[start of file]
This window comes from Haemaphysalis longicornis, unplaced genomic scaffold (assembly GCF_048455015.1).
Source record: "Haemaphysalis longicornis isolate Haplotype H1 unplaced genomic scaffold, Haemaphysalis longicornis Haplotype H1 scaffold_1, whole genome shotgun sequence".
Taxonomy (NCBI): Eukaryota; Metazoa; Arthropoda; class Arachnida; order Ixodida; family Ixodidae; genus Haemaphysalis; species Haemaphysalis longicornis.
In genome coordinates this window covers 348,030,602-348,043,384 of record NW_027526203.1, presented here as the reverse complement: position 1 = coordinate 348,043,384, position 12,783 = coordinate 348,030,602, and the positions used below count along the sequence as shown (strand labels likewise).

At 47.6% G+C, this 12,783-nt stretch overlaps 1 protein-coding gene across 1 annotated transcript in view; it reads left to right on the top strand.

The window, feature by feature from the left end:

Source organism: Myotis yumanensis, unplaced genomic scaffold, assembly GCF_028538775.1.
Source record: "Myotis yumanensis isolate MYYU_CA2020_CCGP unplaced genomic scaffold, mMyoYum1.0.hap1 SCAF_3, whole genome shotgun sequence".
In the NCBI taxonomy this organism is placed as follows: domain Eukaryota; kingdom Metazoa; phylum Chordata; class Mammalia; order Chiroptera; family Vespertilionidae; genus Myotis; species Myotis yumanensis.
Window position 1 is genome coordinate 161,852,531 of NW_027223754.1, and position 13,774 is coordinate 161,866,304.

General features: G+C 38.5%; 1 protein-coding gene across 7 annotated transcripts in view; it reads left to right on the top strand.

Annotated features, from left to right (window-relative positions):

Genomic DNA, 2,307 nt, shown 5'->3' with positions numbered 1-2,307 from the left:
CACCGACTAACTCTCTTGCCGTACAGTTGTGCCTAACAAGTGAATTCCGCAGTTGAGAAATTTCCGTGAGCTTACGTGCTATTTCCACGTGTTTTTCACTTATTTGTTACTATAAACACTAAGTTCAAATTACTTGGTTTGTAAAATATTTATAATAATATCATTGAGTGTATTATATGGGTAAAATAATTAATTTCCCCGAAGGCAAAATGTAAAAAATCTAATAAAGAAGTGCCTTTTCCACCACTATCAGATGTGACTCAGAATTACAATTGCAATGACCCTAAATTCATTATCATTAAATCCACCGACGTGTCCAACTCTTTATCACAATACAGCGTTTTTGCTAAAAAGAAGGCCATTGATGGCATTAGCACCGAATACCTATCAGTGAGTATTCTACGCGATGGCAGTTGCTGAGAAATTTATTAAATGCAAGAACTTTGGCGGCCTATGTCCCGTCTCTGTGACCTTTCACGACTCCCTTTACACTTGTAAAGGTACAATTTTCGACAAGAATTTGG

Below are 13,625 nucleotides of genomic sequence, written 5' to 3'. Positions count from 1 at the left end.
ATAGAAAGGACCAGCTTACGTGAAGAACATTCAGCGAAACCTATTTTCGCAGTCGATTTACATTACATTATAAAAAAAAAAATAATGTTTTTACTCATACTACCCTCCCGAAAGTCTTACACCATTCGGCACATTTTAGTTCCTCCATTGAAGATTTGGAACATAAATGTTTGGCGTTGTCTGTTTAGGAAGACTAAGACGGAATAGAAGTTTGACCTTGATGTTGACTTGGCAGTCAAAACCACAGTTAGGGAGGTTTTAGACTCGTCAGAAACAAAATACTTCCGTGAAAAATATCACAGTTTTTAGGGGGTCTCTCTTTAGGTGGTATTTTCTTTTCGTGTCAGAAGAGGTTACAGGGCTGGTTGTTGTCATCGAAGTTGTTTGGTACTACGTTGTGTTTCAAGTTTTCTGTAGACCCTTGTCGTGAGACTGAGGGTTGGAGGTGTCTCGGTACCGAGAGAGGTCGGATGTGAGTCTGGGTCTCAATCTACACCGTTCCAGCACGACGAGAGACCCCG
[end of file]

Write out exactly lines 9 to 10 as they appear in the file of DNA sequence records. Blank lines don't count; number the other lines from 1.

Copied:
In the NCBI taxonomy this organism is placed as follows: domain Eukaryota; kingdom Metazoa; phylum Chordata; class Mammalia; order Chiroptera; family Vespertilionidae; genus Myotis; species Myotis yumanensis.
Window position 1 is genome coordinate 161,852,531 of NW_027223754.1, and position 13,774 is coordinate 161,866,304.